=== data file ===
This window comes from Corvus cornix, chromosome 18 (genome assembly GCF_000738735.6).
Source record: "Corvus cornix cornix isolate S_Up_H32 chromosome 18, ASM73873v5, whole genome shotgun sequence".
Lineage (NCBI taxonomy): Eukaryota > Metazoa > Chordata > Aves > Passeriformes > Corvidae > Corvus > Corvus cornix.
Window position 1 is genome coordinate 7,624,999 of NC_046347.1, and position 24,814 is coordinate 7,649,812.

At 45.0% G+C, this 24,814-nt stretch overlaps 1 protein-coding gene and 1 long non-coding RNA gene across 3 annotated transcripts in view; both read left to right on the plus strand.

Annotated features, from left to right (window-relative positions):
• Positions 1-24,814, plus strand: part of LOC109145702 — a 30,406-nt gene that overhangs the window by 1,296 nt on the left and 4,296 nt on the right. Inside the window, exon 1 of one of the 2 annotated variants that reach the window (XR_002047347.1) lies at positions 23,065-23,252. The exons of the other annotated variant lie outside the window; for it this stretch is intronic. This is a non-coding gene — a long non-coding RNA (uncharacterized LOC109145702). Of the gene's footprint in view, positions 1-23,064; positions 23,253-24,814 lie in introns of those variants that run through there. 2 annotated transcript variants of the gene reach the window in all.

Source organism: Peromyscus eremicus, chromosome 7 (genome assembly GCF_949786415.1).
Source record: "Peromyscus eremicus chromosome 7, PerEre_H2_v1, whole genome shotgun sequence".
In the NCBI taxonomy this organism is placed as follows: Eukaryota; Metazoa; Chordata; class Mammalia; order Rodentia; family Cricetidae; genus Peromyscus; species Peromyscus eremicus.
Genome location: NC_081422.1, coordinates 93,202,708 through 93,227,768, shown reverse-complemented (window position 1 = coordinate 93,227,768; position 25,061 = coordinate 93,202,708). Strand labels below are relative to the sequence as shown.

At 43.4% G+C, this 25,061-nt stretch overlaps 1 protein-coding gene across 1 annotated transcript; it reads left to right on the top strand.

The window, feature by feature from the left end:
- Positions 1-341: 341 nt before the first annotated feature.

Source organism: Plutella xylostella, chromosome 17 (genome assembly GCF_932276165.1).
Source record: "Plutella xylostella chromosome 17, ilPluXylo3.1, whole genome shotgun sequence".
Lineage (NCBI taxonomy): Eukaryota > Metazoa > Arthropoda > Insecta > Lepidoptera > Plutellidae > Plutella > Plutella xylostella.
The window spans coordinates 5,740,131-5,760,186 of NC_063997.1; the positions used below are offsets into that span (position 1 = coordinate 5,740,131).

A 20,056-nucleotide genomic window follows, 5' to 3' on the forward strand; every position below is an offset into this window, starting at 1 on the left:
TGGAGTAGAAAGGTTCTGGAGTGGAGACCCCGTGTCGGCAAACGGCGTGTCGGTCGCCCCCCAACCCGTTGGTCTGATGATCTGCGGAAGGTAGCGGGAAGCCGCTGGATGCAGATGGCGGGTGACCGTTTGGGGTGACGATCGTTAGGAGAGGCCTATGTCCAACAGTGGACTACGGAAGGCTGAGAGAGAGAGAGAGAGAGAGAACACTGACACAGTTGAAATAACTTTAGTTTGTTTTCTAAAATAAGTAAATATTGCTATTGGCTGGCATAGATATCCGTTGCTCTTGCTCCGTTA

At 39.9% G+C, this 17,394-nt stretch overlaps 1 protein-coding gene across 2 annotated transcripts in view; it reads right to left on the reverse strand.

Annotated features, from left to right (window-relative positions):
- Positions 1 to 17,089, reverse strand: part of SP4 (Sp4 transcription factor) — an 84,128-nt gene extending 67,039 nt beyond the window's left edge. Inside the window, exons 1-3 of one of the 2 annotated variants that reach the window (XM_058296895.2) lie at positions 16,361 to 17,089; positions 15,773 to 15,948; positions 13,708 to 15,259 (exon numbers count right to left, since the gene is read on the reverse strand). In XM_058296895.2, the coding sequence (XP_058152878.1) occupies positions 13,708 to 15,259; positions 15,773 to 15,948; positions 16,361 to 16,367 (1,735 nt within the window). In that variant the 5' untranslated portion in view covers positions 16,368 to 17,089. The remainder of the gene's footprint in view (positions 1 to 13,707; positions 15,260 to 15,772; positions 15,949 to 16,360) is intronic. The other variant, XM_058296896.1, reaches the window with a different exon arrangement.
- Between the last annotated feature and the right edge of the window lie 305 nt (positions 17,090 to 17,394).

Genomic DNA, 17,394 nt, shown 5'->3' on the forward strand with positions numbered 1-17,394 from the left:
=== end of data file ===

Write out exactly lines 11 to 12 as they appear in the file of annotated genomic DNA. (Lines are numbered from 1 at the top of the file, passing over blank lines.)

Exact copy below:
Genome location: NC_081422.1, coordinates 93,202,708 through 93,227,768, shown reverse-complemented (window position 1 = coordinate 93,227,768; position 25,061 = coordinate 93,202,708). Strand labels below are relative to the sequence as shown.

At 43.4% G+C, this 25,061-nt stretch overlaps 1 protein-coding gene across 1 annotated transcript; it reads left to right on the top strand.